Ecolab is using mixed reality technologies and newly developed digital tools to deliver critical support to its energy customers during COVID-19. Recent examples include the mixed reality-enabled installation of three PURATE chlorine dioxide generators for a leading midstream company and supporting technical trials for a southern utility company that serves one of the largest U.S. states.
Katy Cope shares her insights on the two major forces affecting the energy industry today — COVID-19 and digitalization — and how new digital tools are enabling the energy industry to progress operations during the pandemic.
How is Ecolab using mixed reality to bolster energy company operations during COVID-19?
Cope: Ecolab leverages Microsoft’s mixed reality technology, enabling us to gain remote access to our customers’ facilities. Ecolab’s sales and technical representatives in the field can wear Microsoft HoloLens devices, which allows them to virtually connect to Ecolab’s scientists, engineers and cross-functional teams for support. This allows Ecolab to remotely diagnose and troubleshoot issues around contamination, our engineers to oversee chemistry usage, guide the installation of new equipment, monitor water quality, help train new employees, and ultimately, implement solutions. Response times are quicker and multiple experts can collaborate to diagnose and troubleshoot customer problems without having to travel to the site. Mixed reality enables us to ensure social distancing during COVID-19 and it gives Ecolab access to facilities that have closed or restricted access during the pandemic, helping to keep them operating when they have faced reduced operations or complete shutdowns.
What are some specific examples of problems you have solved using mixed reality?
Cope: We recently used mixed reality to complete our first major equipment installation enabled by the technology for a leading U.S. midstream company. A team of Ecolab engineers was able to guide a single Ecolab field representative through the installations at three separate plants. For one of the largest public utility companies in the Southeast, Ecolab remotely supported technical trials using mixed reality. We’re using mixed reality with customers in a wide range of industries and will take these lessons back to the energy industry. Some of those examples include identifying and fixing tank leaks, recognizing and eliminating equipment malfunctions, and correcting wastewater flow rates and coagulant efficiencies. We also use this technology to conduct training. Very few people were needed to achieve these successful outcomes. In most cases a technical coordinator and remote maintenance tech used the technology to diagnose issues and communicate with each other while the solution was being implemented.
How are other digital tools changing the way Ecolab customers operate, particularly in industrial settings?
Cope: Ecolab’s water management business Nalco Water, has launched several digital tools built on the ECOLAB3D™ analytics platform, leveraging the data derived from Ecolab’s Internet of things (IOT), artificial intelligence, automation and analytics operations. Companies can monitor water, energy and financial performance without being on site or waiting for test results from labs. Water chemistry testing time for waterborne bacteria, for example, has dropped from two days to 15 minutes. Where some solutions to reduce corrosion in water systems may have taken six months, it has been reduced to hours or days. Water and energy savings are also helping companies meet corporate sustainability goals. Digital tools are boosting efficiency and avoiding downtime, which is always critical, but particularly so during COVID-19 when so many people are relying on a robust energy supply.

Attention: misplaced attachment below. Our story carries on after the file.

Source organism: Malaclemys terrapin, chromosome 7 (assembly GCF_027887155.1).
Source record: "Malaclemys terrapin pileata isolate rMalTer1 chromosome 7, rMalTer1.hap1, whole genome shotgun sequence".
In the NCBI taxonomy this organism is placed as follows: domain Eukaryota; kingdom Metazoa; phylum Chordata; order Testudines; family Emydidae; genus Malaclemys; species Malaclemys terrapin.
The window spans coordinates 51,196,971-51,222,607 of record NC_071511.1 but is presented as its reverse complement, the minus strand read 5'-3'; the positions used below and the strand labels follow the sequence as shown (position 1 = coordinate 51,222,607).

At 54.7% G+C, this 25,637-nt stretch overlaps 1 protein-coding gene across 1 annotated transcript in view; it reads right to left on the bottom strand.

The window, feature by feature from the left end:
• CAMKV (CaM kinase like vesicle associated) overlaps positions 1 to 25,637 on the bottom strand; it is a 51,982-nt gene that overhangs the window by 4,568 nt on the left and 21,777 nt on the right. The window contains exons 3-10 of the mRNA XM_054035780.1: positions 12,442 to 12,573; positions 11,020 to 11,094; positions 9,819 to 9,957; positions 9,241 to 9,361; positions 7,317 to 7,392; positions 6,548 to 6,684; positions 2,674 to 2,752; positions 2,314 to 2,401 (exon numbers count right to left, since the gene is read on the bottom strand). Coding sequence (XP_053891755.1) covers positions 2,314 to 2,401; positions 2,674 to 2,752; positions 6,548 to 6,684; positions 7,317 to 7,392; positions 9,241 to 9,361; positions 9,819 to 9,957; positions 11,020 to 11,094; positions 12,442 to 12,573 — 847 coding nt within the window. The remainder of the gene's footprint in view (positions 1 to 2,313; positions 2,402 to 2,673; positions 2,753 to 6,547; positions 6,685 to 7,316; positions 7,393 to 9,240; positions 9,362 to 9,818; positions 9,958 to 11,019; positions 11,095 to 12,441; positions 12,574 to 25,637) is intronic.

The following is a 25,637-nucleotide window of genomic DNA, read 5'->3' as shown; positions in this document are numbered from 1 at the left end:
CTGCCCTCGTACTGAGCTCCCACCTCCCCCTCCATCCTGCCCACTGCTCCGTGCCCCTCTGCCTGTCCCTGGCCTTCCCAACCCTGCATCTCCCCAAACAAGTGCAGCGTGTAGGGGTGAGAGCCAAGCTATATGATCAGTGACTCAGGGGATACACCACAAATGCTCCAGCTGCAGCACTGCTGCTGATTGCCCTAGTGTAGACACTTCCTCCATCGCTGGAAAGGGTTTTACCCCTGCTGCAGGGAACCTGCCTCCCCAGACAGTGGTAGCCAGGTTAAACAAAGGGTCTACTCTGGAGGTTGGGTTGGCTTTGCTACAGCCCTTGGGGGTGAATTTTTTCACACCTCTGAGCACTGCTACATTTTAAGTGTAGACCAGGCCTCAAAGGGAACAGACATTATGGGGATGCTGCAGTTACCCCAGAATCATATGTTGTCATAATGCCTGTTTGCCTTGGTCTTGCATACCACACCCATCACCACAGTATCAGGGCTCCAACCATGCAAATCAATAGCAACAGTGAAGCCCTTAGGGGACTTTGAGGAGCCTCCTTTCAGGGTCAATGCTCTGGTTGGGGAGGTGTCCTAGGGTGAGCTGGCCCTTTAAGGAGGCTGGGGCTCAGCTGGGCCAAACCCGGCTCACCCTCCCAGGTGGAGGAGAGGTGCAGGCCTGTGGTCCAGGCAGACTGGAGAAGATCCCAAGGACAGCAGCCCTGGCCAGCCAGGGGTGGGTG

In a post-pandemic world, will these changes last?
Cope: Definitely. The pandemic has sped up the process for energy companies to adopt digital tools, and they are certainly realizing their value. The time and money savings are undeniable. Now that companies are understanding the value of the data they have, and how IoT, artificial intelligence, predictive analytics and automation can dramatically improve their operations, they won’t go back. For many, it’s also a shift in business model. Companies that do not make use of these tools could place themselves at a competitive disadvantage. Digital tools are improving product quality and production volume. We’re entering a new era.
Click here to learn more about how digital tools are affecting the Energy industry.
About the author:
Vice President of Marketing
Global Heavy Industries
Katy is vice president of marketing for global heavy industries at Nalco Water, an Ecolab company, the global leader in water, hygiene, and energy technologies and services that protect people and vital resources. Katy is responsible for the market strategy, communications and commercial offering development that help heavy industrial companies operate more efficiently and increase their reliability and productivity by minimising water use, maximising performance, and optimizing costs across power generation, steel and aluminum manufacturing and chemical processing.